The loud proponents of jobless growth are doing their bit to ensure we don’t ask the right questions about the Indian economy.
“Always predict the worst, and you’ll be hailed as a prophet.” Musical humorist Tom Lehrer’s quote aptly sums up the never-ending debate in India about ‘jobless growth’.
In the last four years, India has grown at an average of 7.3 per cent. Growth in GDP is a result of growth in inputs and productivity. Even at the best of times, productivity growth does not contribute more than three percentage points to GDP growth.
Therefore, it is clear that the Indian growth story can only be attributed to increase in inputs (capital, labour). Since growth in capital has slightly decelerated, it is mathematically impossible for labour growth to have slowed concomitantly. In simple words, it is not possible for India to grow at 7.3 per cent with decelerating growth in capital and labour.
The number of jobs have actually increased, and the recent Das & Das study corroborates this. This professor-banker duo leveraged Employees’ Provident Fund Organisation (EPFO) data to prove that India is adding 15 million to the labour force every year. And this is excluding all jobs created by the platform economy. To give you a sense, there are more than one million Ola and Uber drivers in India.
The proponents of jobless growth often quote the Quarterly Employment Survey (QES) conducted by the labour bureau, which is voluntary, unverified, and limited to enterprises with more than 10 employees in only eight sectors. According to the QES’s logic, founders of many private equity shops and disruptive technology companies with small core teams are unemployed. If WhatsApp were made in India, its founding team would be considered unemployed almost until it got acquired by Facebook. Relying on QES to reveal the number of jobs is like relying on a rickshaw to take you to Mars.
Now that we have put the jobless growth rhetoric to rest, let us address the main challenges to skilling India.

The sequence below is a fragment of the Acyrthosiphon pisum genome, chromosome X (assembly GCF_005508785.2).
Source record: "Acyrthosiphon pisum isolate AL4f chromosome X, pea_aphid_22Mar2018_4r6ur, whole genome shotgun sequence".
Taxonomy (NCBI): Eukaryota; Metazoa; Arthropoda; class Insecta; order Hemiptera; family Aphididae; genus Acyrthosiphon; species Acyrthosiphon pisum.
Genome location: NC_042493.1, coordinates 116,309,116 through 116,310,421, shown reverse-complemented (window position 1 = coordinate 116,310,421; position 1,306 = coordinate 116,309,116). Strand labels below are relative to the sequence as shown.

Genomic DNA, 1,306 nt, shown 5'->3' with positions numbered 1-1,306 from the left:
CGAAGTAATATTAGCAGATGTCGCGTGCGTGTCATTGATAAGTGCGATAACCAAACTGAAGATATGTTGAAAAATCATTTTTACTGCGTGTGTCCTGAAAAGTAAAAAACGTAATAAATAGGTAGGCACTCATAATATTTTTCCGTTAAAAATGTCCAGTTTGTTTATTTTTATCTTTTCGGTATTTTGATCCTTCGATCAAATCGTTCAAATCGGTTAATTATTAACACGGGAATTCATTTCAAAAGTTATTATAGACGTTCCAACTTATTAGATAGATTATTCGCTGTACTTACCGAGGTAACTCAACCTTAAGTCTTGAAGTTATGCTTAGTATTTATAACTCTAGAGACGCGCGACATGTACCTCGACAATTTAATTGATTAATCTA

First, underemployment, which translates to multiple workers performing tasks that can be done by a single worker.
Second, our systemic failure to create high-productivity, high-wage jobs for unskilled/semi-skilled labourers through effective reskilling programmes.
Third, lack of effective public-private partnerships. The entire notion of government creating jobs is misplaced. Government can and should create the right ecosystem for entrepreneurs, small and medium businesses and enterprises to create meaningful employment opportunities. There has been a lot of talk about public-private partnerships but action has been limited.
Fourth, industry needs to do much more – apprenticeship programmes, reskilling initiatives, inclusive hiring. Corporate social responsibility won’t be enough. Reskilling India needs to be part of corporate strategy.
Fifth, unpreparedness for jobs of the future. The World Economic Forum estimates that 85 per cent of the jobs of 2030 haven’t been created yet. Automation and other applications of Artificial Intelligence will redefine workforce. Routine, repeatable, boring jobs may be lost to robots, but there will be an abundance of new kinds of jobs that require empathy, creativity and innovation. Reports suggest that for every job lost there will be five new jobs created. These jobs will require preparation: our schools need to re-pivot and focus on ‘why’ instead of ‘what’, college curriculum needs to be continually updated, and we need to bridge the boardroom-classroom divide by creating a better connect between industry leaders, mentors, job creators and job seekers.
The loud proponents of jobless growth are doing their bit to ensure we don’t ask the right questions. They focus on evocative media reports instead of logic and hope to shape the skilling strategy of India.
Lewis Carroll’s words from ‘Alice in Wonderland’ sum it up: “If you don’t know where you are going, any road can take you there.”
Utkarsh Amitabh works at Microsoft, is the founder of Network Capital, and is a ‘Global Shaper’ who represented the community at Davos. (Views are personal)